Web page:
My Lords, we are grateful to the noble Lord the Minister for his explanation. Let me say straight away on behalf of these Benches that we support the Government in the decision they have taken to bring within the scope of control under the Medicines Act substances that are not now controlled and which, though they can be bought over the pharmacist's counter, contain chemicals which can be very harmful to health. As the noble Lord said, we are dealing mainly with amygdalin, though also with one or two other substances. He has explained—which I certainly had not realised until I looked at the order—the way in which amygdalin can become a dangerous product, found naturally in the kernels of various types of fruit, which can be converted by enzymes into something that is dangerous to the human body. There have been a number of deaths in the United States due to cyanide poisoning which have been attributed to amygdalin. I know that in the United States it has been widely publicised as a cure for cancer.

These substances, as the noble Lord said, can be obtained in Britain without prescription, without the containers carrying any warnings, and quite clearly action had to be taken quickly. I am certain the Government were right in acting on the advice of the Committee on the Safety of Medicines, for which I have very great respect, though of course doctors will be free to prescribe within certain very strict limits the material itself if it falls within their clinical judgment.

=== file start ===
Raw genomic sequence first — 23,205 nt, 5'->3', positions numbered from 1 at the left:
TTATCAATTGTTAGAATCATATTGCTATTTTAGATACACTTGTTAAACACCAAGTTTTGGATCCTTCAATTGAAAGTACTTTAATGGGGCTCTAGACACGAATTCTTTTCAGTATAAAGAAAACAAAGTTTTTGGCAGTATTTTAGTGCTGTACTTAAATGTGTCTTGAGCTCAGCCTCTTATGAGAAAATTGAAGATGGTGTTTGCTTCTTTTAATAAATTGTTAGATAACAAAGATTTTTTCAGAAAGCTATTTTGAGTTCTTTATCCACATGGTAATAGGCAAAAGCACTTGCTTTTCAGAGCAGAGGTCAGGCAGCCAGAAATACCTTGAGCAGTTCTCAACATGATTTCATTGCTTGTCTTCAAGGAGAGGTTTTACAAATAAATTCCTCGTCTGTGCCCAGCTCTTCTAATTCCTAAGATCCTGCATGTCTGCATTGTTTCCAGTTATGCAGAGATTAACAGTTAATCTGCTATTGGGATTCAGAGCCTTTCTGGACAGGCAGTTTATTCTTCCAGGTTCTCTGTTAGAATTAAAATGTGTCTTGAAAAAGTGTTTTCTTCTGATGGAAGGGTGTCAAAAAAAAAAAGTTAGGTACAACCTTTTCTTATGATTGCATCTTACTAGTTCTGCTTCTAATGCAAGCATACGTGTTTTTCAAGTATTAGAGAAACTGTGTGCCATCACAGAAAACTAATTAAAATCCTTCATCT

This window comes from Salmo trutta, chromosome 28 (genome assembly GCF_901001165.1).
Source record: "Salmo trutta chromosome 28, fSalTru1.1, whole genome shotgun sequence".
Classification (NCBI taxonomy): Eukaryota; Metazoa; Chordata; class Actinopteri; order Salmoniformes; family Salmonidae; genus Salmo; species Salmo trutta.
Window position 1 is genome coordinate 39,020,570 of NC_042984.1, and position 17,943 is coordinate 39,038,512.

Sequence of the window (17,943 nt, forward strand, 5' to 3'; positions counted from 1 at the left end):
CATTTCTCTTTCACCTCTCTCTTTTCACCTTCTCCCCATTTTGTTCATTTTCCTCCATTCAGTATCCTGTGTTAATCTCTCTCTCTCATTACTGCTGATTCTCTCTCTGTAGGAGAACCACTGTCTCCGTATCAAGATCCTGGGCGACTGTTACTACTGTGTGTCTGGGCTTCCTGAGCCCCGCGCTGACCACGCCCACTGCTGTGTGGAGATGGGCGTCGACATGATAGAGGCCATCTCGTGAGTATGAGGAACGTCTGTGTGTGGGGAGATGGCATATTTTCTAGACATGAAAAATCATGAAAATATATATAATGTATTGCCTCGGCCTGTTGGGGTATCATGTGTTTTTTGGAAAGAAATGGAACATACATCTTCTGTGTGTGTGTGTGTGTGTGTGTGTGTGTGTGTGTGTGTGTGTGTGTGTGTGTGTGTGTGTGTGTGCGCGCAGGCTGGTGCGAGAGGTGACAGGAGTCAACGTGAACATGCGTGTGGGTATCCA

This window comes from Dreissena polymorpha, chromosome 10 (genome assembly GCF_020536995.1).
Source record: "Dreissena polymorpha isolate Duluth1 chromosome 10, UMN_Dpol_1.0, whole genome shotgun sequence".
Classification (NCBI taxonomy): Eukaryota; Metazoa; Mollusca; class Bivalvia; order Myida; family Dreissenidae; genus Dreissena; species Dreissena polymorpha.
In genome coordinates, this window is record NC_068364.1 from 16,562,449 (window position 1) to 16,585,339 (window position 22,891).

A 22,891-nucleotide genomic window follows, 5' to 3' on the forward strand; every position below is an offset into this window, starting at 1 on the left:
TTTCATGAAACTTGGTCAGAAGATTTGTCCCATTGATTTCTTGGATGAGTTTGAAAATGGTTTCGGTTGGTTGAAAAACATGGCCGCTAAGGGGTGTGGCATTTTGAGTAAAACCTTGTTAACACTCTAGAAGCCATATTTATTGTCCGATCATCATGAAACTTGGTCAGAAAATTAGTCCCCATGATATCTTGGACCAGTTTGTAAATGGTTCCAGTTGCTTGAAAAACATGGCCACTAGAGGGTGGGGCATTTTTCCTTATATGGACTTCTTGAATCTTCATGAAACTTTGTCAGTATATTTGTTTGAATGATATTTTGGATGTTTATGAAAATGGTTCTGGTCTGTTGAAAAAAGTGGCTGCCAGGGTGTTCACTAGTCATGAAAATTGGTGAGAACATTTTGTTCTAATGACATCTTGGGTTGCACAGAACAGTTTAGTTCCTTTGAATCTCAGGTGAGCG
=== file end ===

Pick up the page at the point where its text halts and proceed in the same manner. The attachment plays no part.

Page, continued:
There are only two points that I should like to raise with the Minister. First, what action will be taken to alert the public in Britain to the dangers which at present exist until the order comes into effect? Secondly, what provision will there be for warnings on the packagings of these substances which are at present sold over the counter?

Before the noble Lord the Minister replies. I wonder whether he can tell me whether there is any relationship between these cyanogenetic substances and hydrocyanic acid, which we all know as prussic acid?

My Lords, I can answer the noble Lord, Lord Leatherland, first of all by saying, yes, they are exactly the same substance. If I can explain a little bit further, the kernels of these various fruits contain substances which, when extracted, are dangerous. If you were to eat the equivalent of about 50 apricot stones I believe you would probably be taking a fatal dose, or it might well be a fatal dose especially if eaten in conjunction with certain other foods. It is as bad as that. That is why it is necessary to make this order. People are extracting the substance, putting it into pill form and selling it over the counter.

As regards the points raised by the noble Lord, Lord Ennals, about action to alert the public and packaging, some publicity will be given to the making of a prescription only order, and I hope that that will meet the very real fears expressed by the noble Lord. We will of course bear in mind the difficulty of trying to put this over to the public and will be keeping it under review at all times.

On Question, Motion agreed to.